Intl. Emmys to fete interviewer's five-decade career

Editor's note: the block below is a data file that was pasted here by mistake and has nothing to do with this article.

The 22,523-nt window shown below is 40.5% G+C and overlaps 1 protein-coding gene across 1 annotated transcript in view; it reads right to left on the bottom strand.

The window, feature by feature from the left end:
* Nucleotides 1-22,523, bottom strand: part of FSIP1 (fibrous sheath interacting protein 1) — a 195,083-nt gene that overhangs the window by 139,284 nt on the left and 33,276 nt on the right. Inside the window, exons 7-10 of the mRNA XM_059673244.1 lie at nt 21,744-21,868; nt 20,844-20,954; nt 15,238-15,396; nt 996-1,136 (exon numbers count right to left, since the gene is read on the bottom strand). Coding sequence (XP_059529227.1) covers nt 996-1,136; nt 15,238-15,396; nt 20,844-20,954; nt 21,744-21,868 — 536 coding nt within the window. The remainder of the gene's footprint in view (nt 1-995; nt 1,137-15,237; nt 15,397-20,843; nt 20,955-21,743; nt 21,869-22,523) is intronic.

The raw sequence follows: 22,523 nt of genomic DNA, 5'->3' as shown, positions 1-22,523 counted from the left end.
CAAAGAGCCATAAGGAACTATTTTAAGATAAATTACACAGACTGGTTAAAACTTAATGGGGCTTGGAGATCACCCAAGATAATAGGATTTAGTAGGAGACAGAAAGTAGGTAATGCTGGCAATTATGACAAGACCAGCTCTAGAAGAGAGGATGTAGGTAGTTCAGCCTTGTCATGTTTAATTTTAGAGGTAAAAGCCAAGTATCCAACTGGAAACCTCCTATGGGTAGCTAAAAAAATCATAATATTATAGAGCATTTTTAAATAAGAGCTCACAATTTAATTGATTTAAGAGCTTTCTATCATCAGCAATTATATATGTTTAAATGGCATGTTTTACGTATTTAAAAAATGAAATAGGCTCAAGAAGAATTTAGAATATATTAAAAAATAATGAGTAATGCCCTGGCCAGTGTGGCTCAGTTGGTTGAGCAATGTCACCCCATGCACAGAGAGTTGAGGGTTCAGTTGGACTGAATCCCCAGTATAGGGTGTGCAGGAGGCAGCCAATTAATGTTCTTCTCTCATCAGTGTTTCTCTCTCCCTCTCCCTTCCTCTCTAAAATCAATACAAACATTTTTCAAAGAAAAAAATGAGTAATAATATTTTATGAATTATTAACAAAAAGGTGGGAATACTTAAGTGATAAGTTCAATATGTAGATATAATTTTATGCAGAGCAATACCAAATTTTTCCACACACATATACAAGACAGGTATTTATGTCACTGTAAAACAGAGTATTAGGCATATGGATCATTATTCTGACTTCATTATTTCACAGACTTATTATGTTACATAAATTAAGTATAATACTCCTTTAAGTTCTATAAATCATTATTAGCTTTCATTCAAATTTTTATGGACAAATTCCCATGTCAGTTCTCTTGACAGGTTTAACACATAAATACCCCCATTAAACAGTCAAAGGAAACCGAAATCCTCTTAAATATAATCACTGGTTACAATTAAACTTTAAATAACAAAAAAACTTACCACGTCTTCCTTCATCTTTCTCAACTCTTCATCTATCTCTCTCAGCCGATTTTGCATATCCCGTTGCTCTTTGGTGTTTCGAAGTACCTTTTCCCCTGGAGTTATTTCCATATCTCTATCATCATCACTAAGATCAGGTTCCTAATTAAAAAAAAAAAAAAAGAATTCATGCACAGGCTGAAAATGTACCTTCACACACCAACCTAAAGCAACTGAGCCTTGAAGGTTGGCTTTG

For a man who “rose without trace,” in the sardonic description of his early collaborator Peter Cook, the career of David Frost has proved remarkably durable.At this year’s International Emmys, that career will be honored with the Founders Award, presented by Barbara Walters. What Cook was suggesting, somewhat unkindly, is that Frost had no discernible gift except for self-promotion to account for his overnight fame in the 1960s. In fact, when Frost emerged fresh from Cambridge U. as part of the British satire boom of that period, fronting BBC’s topical comedy show “That Was The Week That Was,” he was something entirely new — a media personality whose talent was to be on television. He has been on and off our screens, in Britain, America and elsewhere, ever since. His recent return to the spotlight, thanks to the play and then the film “Frost/Nixon” about his famous encounters with the disgraced late president, only reminded us that he’s never really been away. Frost is the only man to conduct interviews with all seven British prime ministers from 1964 to 2009 and all seven U.S. presidents from 1968 to 2008. And he has never been afraid to explore new televisual frontiers. Since 2006, he has hosted “Frost Over the World,” a weekly live current-affairs show on Al-Jazeera English. Back in the ’60s, he was the first British TV personality to break into America. He was also part of the team that launched two ITV franchises, London Weekend TV and then TV-am, which introduced breakfast TV in Britain. Now 70, his restless energy never appears to flag. For as long as there is television, it seems, there will be David Frost.
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